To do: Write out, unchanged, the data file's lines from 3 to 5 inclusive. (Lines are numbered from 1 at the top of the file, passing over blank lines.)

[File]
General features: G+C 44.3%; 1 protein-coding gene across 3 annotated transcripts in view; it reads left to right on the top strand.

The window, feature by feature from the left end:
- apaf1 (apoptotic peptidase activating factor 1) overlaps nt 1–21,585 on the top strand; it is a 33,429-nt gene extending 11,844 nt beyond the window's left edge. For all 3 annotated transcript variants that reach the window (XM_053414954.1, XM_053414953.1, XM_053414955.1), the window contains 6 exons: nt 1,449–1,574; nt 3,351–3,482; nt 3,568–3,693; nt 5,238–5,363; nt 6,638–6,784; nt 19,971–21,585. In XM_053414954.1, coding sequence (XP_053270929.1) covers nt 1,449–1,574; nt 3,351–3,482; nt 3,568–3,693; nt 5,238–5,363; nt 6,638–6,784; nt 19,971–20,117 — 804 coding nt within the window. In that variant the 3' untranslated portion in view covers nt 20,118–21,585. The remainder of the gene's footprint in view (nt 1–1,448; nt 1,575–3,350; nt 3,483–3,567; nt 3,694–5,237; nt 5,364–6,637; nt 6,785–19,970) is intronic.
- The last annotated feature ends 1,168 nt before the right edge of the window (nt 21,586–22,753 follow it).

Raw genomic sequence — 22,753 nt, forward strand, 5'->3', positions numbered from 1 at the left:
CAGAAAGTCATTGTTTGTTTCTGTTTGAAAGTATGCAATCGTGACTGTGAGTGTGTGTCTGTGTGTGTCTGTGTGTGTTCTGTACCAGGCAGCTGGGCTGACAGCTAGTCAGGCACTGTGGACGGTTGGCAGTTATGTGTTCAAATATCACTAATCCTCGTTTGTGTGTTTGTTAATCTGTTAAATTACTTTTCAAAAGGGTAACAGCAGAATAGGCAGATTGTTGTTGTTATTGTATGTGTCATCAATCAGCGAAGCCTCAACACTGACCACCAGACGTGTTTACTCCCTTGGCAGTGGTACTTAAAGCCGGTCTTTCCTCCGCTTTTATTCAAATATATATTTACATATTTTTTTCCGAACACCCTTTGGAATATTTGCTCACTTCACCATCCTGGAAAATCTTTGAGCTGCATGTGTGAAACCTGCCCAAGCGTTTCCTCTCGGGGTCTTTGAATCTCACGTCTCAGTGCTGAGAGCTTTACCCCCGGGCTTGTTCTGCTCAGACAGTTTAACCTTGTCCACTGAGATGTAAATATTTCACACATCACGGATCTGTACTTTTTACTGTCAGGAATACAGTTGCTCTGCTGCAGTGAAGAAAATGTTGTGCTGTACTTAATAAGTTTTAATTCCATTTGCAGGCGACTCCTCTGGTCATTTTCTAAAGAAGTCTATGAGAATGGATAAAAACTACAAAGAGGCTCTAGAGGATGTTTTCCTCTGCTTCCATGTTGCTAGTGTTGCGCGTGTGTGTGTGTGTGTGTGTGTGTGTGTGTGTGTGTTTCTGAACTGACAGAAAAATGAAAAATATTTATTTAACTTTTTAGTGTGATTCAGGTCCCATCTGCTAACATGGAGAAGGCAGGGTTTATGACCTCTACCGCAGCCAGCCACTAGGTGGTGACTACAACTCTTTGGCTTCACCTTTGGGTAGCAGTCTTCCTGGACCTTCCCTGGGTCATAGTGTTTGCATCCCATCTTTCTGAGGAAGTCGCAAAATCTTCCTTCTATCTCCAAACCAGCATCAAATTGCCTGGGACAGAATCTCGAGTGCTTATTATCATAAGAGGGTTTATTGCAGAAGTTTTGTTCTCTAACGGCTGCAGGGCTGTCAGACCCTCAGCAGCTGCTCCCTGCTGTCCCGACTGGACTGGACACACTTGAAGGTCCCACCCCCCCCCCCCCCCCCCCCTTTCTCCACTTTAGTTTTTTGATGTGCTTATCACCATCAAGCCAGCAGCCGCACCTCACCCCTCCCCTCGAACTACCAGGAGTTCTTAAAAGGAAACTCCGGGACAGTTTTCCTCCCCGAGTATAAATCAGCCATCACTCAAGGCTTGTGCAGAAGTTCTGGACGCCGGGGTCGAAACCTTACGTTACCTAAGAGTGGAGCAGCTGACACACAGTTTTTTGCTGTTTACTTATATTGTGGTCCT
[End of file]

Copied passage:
- apaf1 (apoptotic peptidase activating factor 1) overlaps nt 1–21,585 on the top strand; it is a 33,429-nt gene extending 11,844 nt beyond the window's left edge. For all 3 annotated transcript variants that reach the window (XM_053414954.1, XM_053414953.1, XM_053414955.1), the window contains 6 exons: nt 1,449–1,574; nt 3,351–3,482; nt 3,568–3,693; nt 5,238–5,363; nt 6,638–6,784; nt 19,971–21,585. In XM_053414954.1, coding sequence (XP_053270929.1) covers nt 1,449–1,574; nt 3,351–3,482; nt 3,568–3,693; nt 5,238–5,363; nt 6,638–6,784; nt 19,971–20,117 — 804 coding nt within the window. In that variant the 3' untranslated portion in view covers nt 20,118–21,585. The remainder of the gene's footprint in view (nt 1–1,448; nt 1,575–3,350; nt 3,483–3,567; nt 3,694–5,237; nt 5,364–6,637; nt 6,785–19,970) is intronic.
- The last annotated feature ends 1,168 nt before the right edge of the window (nt 21,586–22,753 follow it).

Raw genomic sequence — 22,753 nt, forward strand, 5'->3', positions numbered from 1 at the left: